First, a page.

1. Are politicians having fake followers on social media? Find out.

Are politicians having fake followers on social media? Find out.

Last month, Congress vice-president Rahul Gandhi was in the eye of the storm, with reports stating that automated bots were allegedly mass retweeting his tweets.

Published: November 12, 2017 1:57 AM
Congress, Rahul Gandhi, Social media, Twitter, followers on Twitter, fake followers Last month, Congress vice-president Rahul Gandhi was in the eye of the storm, with reports stating that automated bots were allegedly mass retweeting his tweets.

Last month, Congress vice-president Rahul Gandhi was in the eye of the storm, with reports stating that automated bots were allegedly mass retweeting his tweets. It all started with Gandhi retweeting a Donald Trump tweet praising Pakistan with the caption, “Modi ji quick; looks like President Trump needs another hug”. Gandhi’s tweet reached 30,000 retweets, and his detractors were quick to raise questions over his Twitter followers and whether they were actually bots. In the world of social media, the number of followers determines your worth and popularity. The higher the number, the more valued an entity you become. ‘Influencers’ (who act as potential advertisers for brands), especially, are always on the lookout to increase their followers to boost their social media presence. And when there is demand, there is supply as well. There are several ‘digital media consultancies’ that proclaim to ‘sell’ followers. These organisations have turned this demand into a successful money-making venture. The website of one such Mumbai-based consultancy claims to provide followers, likes and comments on popular social media sites such as Facebook, Twitter, YouTube and Instagram for a pre-determined amount.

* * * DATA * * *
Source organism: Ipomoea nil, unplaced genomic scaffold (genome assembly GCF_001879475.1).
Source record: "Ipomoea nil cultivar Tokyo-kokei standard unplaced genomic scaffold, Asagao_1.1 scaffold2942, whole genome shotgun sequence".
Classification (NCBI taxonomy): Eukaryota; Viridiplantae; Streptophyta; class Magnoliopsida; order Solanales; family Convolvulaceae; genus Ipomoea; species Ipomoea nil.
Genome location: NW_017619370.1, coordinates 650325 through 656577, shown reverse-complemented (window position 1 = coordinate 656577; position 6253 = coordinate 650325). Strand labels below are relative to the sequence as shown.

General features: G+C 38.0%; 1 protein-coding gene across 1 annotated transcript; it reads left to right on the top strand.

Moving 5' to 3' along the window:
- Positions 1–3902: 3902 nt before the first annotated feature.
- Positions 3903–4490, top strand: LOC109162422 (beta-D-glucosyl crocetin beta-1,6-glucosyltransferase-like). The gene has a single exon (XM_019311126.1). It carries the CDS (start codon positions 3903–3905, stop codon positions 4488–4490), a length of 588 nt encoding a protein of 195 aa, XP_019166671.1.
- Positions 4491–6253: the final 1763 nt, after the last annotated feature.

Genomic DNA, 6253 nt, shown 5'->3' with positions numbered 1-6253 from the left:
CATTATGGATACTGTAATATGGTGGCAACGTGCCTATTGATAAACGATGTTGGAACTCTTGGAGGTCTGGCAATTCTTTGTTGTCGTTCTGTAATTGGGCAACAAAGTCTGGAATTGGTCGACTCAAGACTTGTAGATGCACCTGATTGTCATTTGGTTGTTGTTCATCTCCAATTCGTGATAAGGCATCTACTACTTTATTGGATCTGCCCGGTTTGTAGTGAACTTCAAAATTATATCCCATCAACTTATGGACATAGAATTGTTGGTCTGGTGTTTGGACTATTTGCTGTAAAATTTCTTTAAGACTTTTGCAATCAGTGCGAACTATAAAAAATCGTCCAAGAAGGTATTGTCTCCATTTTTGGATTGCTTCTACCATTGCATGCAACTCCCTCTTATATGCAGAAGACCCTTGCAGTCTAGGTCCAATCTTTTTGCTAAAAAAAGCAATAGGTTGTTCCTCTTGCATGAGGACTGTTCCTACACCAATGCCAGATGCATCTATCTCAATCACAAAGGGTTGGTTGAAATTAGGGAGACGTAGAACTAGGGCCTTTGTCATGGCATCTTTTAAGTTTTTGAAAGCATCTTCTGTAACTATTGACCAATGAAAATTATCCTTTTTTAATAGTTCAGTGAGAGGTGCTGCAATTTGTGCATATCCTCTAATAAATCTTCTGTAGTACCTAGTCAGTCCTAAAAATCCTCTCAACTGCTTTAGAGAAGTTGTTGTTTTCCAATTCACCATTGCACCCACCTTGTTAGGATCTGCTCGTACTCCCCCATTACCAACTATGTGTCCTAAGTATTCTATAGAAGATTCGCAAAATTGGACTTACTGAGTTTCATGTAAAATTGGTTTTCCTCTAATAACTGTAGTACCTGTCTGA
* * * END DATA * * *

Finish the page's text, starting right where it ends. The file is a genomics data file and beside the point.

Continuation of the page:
The prices quoted vary from Rs 385 for 1,000 ‘Indian’ followers on Facebook to Rs 335 for global followers—no time period is specified. The rates for Twitter and Instagram are Rs 290 and Rs 350, respectively. The most expensive category is that of ‘subscribers’ and ‘comments’ on YouTube: Rs 1,680 (for 1,000 subscribers) and Rs 1,350 (for 1,000 comments). When we posed as potential clients on the phone to one such consultancy, its founder, who did not want to be named, said, “Our starting package is 1,000 followers, but I can provide up to one lakh in 72-96 hours.” To test his claims, we decided to purchase 1,000 followers each on Facebook, Twitter and Instagram through an aspiring influencer’s social media handle, which cost us Rs 1,070 in total. This is how it all happened: after receiving our payment through an e-wallet, the consultancy got to work, and in a span of four-five hours, the number of followers on the handles provided shot up by 1,000 each. The profiles following the accounts seemed to be of active users, with updates, content and followers of their own.